Big Storm Coming and No Place to Hide

May 18, 2012

The euro’s increasing vulnerability is the main topic of currency market chatter.  It has taken 2.5 years for the euro to depreciate about 23 U.S. cents or some 15%.  Over this span, a familiar sequence of crisis intensification, slow policy response, and eventual announcement of measures to preserve the euro has kicked the problem down the road.  The euro has bled slowly in the process.  The threat to the currency union now looks more immediate and dangerous, and the catalyst for this transformation over the last few weeks came from voters declaring that enough is enough to an endless layering of failed austerity. 

Some analysts are calling the coming juncture another Lehman moment, not because of the immense implications for Europe but because damage is unlikely to be contained to that region alone.  U.S. Treasury officials, who permitted Lehman to die, could only estimate the consequences of their exercise in tough love, and they guessed wrong.  The aftermath of Greece leaving EMU, which is what I expect to happen, is a wholly different event than the collapse of Lehman, but the market response and impact on other regions of the world is similarly unpredictable to the earlier event.  It’s a roll of the dice.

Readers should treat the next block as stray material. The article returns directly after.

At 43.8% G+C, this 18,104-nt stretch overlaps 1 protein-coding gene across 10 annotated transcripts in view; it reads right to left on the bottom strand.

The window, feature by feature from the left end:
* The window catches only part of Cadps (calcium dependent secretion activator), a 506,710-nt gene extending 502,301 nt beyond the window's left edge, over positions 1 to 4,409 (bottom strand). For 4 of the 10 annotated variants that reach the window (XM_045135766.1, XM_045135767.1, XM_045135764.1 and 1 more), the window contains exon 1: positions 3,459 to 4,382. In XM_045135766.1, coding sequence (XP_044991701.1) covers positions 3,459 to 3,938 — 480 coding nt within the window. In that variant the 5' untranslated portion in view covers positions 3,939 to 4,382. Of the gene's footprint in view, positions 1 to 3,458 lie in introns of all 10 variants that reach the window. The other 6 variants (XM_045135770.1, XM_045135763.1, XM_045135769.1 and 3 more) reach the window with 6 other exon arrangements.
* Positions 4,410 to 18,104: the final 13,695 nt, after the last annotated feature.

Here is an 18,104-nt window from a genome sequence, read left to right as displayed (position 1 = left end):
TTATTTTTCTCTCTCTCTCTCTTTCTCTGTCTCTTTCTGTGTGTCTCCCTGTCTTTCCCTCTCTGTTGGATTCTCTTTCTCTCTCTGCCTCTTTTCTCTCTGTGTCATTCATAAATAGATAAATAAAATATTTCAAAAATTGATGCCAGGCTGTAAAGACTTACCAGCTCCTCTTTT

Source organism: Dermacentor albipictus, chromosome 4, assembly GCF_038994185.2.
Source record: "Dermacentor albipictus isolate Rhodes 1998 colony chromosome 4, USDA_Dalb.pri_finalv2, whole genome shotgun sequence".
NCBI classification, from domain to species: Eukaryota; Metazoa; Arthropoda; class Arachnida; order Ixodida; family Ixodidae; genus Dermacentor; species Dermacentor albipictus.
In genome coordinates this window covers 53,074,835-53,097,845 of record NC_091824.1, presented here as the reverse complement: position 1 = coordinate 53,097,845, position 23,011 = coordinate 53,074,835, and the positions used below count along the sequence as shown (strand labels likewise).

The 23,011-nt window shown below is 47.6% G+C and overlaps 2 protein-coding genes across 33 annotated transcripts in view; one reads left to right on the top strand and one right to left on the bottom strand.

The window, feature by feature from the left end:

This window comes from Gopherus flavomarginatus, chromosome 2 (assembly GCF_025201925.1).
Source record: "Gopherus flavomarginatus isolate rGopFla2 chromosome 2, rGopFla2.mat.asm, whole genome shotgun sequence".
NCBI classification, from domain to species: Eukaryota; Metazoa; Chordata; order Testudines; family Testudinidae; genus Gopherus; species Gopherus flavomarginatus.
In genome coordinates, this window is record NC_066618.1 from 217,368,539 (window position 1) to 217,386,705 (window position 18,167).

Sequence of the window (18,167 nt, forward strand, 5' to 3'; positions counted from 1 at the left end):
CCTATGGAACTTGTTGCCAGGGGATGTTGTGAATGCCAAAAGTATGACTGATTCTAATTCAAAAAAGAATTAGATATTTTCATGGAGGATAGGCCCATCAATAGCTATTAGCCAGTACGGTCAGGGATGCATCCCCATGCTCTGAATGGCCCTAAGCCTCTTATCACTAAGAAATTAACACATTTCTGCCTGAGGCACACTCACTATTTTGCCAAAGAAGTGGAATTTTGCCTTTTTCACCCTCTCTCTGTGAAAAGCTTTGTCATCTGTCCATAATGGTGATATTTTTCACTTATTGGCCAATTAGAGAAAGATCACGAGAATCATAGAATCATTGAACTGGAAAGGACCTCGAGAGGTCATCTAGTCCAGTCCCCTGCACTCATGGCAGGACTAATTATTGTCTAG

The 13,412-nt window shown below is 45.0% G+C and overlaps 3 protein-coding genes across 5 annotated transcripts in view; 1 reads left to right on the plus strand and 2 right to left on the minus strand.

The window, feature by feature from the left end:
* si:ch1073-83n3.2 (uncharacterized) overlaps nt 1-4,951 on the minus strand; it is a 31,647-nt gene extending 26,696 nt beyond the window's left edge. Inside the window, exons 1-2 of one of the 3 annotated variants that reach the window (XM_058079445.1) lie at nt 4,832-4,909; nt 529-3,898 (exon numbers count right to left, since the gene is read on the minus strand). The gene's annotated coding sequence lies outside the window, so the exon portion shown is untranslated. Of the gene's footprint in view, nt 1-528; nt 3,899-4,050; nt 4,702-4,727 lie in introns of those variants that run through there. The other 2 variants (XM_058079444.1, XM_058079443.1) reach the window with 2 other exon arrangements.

If Europe’s crisis becomes a problem for North America, Japan, and emerging markets, the euro’s depreciation should be mitigated in size and duration against the dollar, yen, Swiss franc, and currencies of commodity-sensitive economies and emerging markets.  Europe’s stress points would not have been exposed and rubbed raw without the earlier U.S.-ignited financial meltdown.  America paradoxically suffered less than Japan or Europe in the ensuing Great Recession.  One can similarly conceive of a chain reaction starting in Europe but mutating eventually to penalize other economies with equal ferocity.  It will take some time for such a transfer to unfold completely, and in the meantime, the dollar seems likely to eclipse its June 2010 high-point of 1.1878 per euro.

No acceptable crisis resolutions for Europe remain.  Creating a common currency union in the heart of Europe was among the greatest misjudgments of a mistake-filled century.  The promotion of lower inflation was a pyrrhic victory, since by almost all other measures, economic and geopolitical well-being have suffered under EMU.  Letting Greece abdicate carries enormous near-term risks, but long-term survival of the single currency will only be secured with a degree of political and fiscal union  that governments and their people will probably not accept.  Furthermore, it’s getting harder and harder to secure interludes of calm while EMU stays intact.  The mission of fixing the European debt and banking crisis with Greece locked into the Ezone strait jacket is unlikely to get accomplished in five, ten, twenty-five or even 50 years.  The likeliest way back to normalcy involves a full or partial break up of the common currency.